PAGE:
And, unlike many jobs (even the professors themselves), students can’t take our work anywhere with us. I worked with an infectious agent that had to be dealt with under biohazard safety conditions, and even our recordkeeping books couldn’t leave the lab. Some types of science produce large data sets that take hours or even days of analysis to sift through, allowing productivity away from lab or even part-time work. My work didn’t – nor did the work of most fellow students I knew. The only way to do ‘important’ (i.e., experimental) work was to be in lab. Thus, students who desired to do other activities with their time (whether extracurricular or family-oriented) were directly poaching from time that they could have spent on being worthwhile PhD students.
After obtaining my degree, I was in an extremely fortunate position in that I didn’t need to immediately find another position. I took time off, confident that what my advisor, many other professors, and even peers had told me was true – that I was just burned out and needed a break. I perused post-doctoral positions online and waited for my enthusiasm to return. I thought maybe three weeks of idleness almost four over three months, and I feel with growing certainty that my lost enthusiasm is a permanent state. The thought of walking into another lab and picking up a pipette fills me with dread, regardless of how fascinating the unanswered scientific question may be.
At my university, professors traded horror stories of students they mentored that walked away from the research bench after they defended – some found positions in consulting or law firms, others joined startups as entrepreneurs or scientific advisors, one even went to seminary. Others become administrative assistants or – the worst crime – don’t work at all. These former students are always talked about in quiet, sad tones and with a regretful shake of the head. The implication is clear – these students are disappointments. They were a waste of time and resources. I used to gasp and shake my head on cue at these stories. There was a strong belief even among students that once you obtained your PhD, you were then obligated to use it in an ‘acceptable’ way (academia, biotech, or pharma were all considered options). I now struggle with guilt as I realize that I am on my way to becoming one of those stories of disappointment. But in leaving scientific research, I also leave behind the view that myself and others like me are failures.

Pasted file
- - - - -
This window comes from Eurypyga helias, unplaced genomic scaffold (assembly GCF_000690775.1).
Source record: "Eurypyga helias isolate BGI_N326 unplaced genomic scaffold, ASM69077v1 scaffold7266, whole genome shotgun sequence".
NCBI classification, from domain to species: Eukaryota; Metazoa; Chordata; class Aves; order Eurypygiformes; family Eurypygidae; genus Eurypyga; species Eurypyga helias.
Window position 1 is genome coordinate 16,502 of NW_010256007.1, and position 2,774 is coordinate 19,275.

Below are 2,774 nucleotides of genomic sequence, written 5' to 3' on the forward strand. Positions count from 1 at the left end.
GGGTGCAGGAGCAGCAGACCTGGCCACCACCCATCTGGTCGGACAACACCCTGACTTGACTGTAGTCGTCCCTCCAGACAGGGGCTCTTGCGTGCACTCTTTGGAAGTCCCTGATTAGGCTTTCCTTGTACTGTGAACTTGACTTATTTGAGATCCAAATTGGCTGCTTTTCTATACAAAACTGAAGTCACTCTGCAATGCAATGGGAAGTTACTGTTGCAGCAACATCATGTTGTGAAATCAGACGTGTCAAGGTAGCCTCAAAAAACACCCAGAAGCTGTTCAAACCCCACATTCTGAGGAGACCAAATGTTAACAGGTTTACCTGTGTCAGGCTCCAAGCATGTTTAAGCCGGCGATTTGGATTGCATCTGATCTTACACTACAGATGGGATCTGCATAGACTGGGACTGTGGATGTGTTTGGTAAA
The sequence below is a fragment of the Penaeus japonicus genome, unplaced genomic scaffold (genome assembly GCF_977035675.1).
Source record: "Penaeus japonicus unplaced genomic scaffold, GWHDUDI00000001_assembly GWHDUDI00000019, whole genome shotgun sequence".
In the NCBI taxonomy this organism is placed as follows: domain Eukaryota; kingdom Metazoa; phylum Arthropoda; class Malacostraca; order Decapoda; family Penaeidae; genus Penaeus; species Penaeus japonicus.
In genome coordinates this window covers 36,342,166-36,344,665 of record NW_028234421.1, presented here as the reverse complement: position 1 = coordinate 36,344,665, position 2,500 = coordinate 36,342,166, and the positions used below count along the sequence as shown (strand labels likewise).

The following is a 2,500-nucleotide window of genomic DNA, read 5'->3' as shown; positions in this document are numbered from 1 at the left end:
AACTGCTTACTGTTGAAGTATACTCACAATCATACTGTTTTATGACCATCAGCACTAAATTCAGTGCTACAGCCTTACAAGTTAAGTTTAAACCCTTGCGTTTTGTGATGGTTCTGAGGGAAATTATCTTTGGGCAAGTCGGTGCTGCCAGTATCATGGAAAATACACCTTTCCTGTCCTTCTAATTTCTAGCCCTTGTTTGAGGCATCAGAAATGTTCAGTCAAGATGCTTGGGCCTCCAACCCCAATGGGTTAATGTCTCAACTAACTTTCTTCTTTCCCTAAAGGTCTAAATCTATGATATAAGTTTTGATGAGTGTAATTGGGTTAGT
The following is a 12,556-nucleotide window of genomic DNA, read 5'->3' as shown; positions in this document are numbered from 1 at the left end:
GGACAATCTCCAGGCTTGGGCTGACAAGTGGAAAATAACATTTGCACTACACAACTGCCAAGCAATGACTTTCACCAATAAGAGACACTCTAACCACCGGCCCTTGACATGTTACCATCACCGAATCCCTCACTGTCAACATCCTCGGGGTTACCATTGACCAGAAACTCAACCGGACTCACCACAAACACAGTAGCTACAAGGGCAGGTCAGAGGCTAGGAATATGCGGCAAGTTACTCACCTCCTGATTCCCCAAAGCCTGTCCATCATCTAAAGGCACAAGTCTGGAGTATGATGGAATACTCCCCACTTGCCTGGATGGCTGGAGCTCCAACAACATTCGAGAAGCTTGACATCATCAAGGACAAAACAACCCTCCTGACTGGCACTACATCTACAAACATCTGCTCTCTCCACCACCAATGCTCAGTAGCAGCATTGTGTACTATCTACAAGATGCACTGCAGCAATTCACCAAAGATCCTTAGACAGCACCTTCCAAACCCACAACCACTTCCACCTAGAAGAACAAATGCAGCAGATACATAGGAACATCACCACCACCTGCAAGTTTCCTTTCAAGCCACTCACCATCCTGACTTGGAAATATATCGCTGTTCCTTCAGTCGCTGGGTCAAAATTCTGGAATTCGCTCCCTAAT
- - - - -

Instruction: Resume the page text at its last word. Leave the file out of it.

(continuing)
Luckily, being in Zurich (and the unwavering support of B) has allowed me to begin to successfully change my perspective, although it is a process. The number of spouses/significant others (mainly women) that I have met here who left careers or jobs to come to Switzerland is significant - and the number of them who have reinvented themselves or carved out new jobs and niches is completely inspiring. I'm still not sure where I'm heading job-wise, but I am beginning to understand that there are options out there that do not depend on my enthusiasm (or lack thereof) for experimental science.

1 comment:

  1. You say it all so well, and echo the concerns, doubts and desires so many of us have to be someone/something besides a scientist. You are not alone in this struggle and nothing about wanting to discover a new chapter in your life could ever be described as a failure!! No matter who shakes their head (and whatever ignorance leads to that response anyways). Thank you for sharing - it helps the rest of us to know that we are not alone either :)